County approves update to traffic code; higher fines on the horizon

The updated Model Traffic Code is listed in its entirety on Page 12A of the March 1, 2018 edition.

RBC | The county’s IT and communications director, Blake Mobley, informed the board of county commissioners Monday he has accepted a position with Mammoth Networks to help with “Project Thor,” an eight-county fiber network in development across Northwest Colorado, and other broadband projects similar to the one he spearheaded for Rio Blanco County.

“I’ve been fighting this (Mobley’s departure from the county) for three years,” said commission chair Shawn Bolton. “I’ve been through three IT directors. Our stuff is lined out and running smooth now.”

Mobley brought his entire team to the workshop with the commissioners to present a plan for restructuring the IT and recently fomented communications departments.

The preferred plan is to separate the departments, naming current employees Cody Crooks as communications director and Dylon Merrell as IT director, and hiring one full-time assistant for each department instead of hiring one director to replace Mobley. Mobley will still be available on a contract basis for consulting, and will continue to reside in Meeker.

“It’s admirable how you’ve handled this and the work you’ve done for the county,” said commissioner Jeff Rector.

Mobley has received accolades on a state and national level for his role in bringing broadband to Rio Blanco County.

“I’d like to compliment you for coming together as a team and coming up with a resolution,” commissioner Si Woodruff said, addressing the entire team. “Personally I don’t know how we thank you enough, Blake.”

There will be a change in the county’s Geographic Information Systems (GIS) department, as well. Kyle Eckes, current GIS department manager, is leaving Rio Blanco County for a job in Snowmass, Colo. Mobley said which department GIS will come under is still in discussion.

Traffic violations will cost more in Rio Blanco County, after the commissioners approved an ordinance that will bring the Model Traffic Code into compliance with the most recent (2010) state code, matching the state’s rates for fines and fees. Previously, the county was operating on the 2003 code. According to undersheriff Brice Glasscock, updating the ordinance will bring revenue back into the county for the sheriff’s department. For the updated fee schedule see Page 12A of this week’s paper.

The commissioners appointed Kerri Knight of Rangely to the Columbine Park Board, but noted that board is still short two members. Interested parties should complete the Application for Board or Commission and return to the Human Resources Department, Meeker Courthouse, 3rd Floor, PO Box i, Meeker, Colo., 81641, or hr@rbc.us. Please call 970-878-9570 for questions.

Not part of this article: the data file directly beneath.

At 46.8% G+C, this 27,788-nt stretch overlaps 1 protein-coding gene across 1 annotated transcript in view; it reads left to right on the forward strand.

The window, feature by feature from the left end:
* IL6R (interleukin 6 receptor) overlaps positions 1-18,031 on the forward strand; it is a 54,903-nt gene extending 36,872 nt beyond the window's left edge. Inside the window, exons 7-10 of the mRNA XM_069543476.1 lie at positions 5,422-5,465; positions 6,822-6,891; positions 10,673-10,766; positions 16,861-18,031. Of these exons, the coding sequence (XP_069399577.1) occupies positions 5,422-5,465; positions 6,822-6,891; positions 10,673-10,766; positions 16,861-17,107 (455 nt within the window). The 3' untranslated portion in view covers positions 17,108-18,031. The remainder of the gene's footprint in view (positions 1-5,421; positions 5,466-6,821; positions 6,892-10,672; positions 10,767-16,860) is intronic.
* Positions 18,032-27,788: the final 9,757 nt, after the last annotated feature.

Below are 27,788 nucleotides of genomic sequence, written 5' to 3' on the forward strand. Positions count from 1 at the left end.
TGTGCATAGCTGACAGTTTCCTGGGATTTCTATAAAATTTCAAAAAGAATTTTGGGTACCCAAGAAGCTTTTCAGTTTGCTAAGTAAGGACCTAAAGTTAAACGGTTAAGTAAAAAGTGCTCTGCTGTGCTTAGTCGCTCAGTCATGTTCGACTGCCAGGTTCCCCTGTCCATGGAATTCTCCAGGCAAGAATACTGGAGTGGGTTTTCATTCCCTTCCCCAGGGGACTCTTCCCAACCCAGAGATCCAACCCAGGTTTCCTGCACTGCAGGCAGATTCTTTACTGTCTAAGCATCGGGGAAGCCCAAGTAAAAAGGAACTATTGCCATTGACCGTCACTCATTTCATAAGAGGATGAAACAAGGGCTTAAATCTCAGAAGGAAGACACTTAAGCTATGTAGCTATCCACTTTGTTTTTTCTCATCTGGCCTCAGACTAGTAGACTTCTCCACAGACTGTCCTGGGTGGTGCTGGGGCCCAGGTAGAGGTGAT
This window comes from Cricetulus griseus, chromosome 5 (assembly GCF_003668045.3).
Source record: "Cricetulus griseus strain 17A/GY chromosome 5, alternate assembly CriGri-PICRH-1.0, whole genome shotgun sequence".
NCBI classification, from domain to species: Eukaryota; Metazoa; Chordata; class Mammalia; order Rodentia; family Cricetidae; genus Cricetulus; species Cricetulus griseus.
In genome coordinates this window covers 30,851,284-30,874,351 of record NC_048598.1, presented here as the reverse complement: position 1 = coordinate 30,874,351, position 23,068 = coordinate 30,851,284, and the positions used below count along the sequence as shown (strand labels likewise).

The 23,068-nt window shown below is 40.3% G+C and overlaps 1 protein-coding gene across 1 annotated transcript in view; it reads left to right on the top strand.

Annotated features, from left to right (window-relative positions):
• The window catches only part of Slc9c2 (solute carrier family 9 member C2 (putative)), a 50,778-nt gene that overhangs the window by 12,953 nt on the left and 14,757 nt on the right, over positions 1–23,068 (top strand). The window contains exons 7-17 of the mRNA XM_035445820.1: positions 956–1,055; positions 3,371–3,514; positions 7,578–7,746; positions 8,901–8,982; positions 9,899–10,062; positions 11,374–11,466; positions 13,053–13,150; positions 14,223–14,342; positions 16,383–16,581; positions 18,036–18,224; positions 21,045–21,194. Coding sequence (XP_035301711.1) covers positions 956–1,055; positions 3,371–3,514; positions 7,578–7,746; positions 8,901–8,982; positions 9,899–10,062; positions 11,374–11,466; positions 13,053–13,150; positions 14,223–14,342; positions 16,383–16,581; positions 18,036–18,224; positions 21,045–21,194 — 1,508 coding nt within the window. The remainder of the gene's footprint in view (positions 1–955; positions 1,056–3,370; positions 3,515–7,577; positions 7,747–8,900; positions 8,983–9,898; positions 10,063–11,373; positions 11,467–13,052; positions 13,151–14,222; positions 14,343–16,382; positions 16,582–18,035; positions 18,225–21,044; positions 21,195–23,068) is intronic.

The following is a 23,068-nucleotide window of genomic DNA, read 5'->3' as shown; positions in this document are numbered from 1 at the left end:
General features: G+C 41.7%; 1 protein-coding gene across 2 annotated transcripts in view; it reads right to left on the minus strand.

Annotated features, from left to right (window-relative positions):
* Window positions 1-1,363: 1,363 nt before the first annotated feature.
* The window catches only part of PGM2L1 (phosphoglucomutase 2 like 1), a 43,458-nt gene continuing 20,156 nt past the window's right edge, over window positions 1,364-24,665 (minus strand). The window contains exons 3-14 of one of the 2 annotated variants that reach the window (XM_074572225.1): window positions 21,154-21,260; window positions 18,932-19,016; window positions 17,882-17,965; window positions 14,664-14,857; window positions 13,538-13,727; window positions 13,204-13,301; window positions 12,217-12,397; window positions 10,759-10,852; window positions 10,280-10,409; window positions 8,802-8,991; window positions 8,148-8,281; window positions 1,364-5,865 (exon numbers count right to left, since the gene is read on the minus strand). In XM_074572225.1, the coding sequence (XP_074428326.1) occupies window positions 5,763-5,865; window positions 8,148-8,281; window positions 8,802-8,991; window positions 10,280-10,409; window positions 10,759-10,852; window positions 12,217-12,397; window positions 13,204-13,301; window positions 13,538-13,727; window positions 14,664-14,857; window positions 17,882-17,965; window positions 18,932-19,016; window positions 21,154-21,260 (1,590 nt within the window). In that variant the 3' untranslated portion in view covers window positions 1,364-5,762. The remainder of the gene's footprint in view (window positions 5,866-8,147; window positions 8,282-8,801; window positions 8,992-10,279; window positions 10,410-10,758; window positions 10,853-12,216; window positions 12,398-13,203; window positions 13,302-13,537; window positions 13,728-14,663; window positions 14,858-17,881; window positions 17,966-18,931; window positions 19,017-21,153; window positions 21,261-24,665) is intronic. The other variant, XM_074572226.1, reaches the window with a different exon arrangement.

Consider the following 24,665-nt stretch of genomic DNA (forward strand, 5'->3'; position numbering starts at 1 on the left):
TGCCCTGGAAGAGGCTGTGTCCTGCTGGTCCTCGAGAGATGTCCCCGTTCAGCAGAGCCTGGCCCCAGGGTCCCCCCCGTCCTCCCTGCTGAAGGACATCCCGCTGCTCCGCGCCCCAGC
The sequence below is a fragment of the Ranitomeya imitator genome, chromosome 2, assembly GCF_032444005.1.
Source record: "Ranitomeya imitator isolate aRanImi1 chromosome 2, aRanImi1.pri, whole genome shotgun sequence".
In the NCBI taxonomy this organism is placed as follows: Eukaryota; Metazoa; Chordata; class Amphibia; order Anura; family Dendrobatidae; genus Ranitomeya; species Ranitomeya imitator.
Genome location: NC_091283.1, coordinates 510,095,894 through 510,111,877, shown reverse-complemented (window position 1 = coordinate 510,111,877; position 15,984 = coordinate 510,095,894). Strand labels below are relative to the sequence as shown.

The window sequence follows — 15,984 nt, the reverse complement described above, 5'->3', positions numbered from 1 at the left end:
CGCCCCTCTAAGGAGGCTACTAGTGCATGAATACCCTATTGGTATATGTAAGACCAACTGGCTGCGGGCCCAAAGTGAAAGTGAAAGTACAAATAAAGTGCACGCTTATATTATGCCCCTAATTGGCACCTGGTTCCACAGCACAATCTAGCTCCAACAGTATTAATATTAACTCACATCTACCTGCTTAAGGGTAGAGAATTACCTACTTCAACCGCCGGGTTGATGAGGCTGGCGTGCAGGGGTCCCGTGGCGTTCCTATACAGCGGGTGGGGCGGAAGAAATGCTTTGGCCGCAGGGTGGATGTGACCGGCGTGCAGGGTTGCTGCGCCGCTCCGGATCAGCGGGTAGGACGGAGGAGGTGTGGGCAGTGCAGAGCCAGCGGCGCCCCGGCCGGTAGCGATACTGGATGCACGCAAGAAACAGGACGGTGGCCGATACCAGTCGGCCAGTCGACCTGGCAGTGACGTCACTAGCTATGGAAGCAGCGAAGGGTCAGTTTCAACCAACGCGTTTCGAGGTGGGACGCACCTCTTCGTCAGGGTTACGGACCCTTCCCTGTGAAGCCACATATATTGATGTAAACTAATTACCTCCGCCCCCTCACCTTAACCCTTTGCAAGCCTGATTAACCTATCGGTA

Following some discussion, the commissioners voted to suspend their approval of Senate Bill 18-156, which seeks to rescind county requirements for publication of their financial expenditures in local newspapers. The bill is still moving through the state senate.

The commissioners awarded a number of bids: $116,749 to VanDiest Supply for weed and pest department/herbicides; the DC power plant project at the Fairfield Center awarded to Qypsys for $40,598; chip seal to Old Castle/SW Group dba United Companies for $745,886; crack fill project to AM-PM Stripes and Sweepers for $41,580; dust control to GMCO Corp. for $301,174; and surface road treatment for roads 15 and 13 to Frontier Paving for $1.6 million.

In updates, the commissioners said they are hopeful that Rio Blanco County will eventually see money from the Anvil Points project returned to counties—including Rio Blanco—if Colorado House Bill 18-1249, sponsored by Rep. Bob Rankin and Sen. Steve Lundberg, passes. Commissioners also discussed the benefits and drawbacks of a sales tax for Colorado highways as opposed to increasing the gas tax.

Bolton said he’s opposed to an increase in the gas tax. “Any time there’s a gas tax it hits rural Colorado more than anyone else, because we drive more miles than anybody else.”

Other potential options for raising revenue to improve Colorado’s transportation infrastructure that have been discussed include a tax on bicycles, as building bike lanes raises the cost of road construction considerably, or a tire tax, which would affect everyone who uses the roads, including drivers of electric and alternative-fuel vehicles.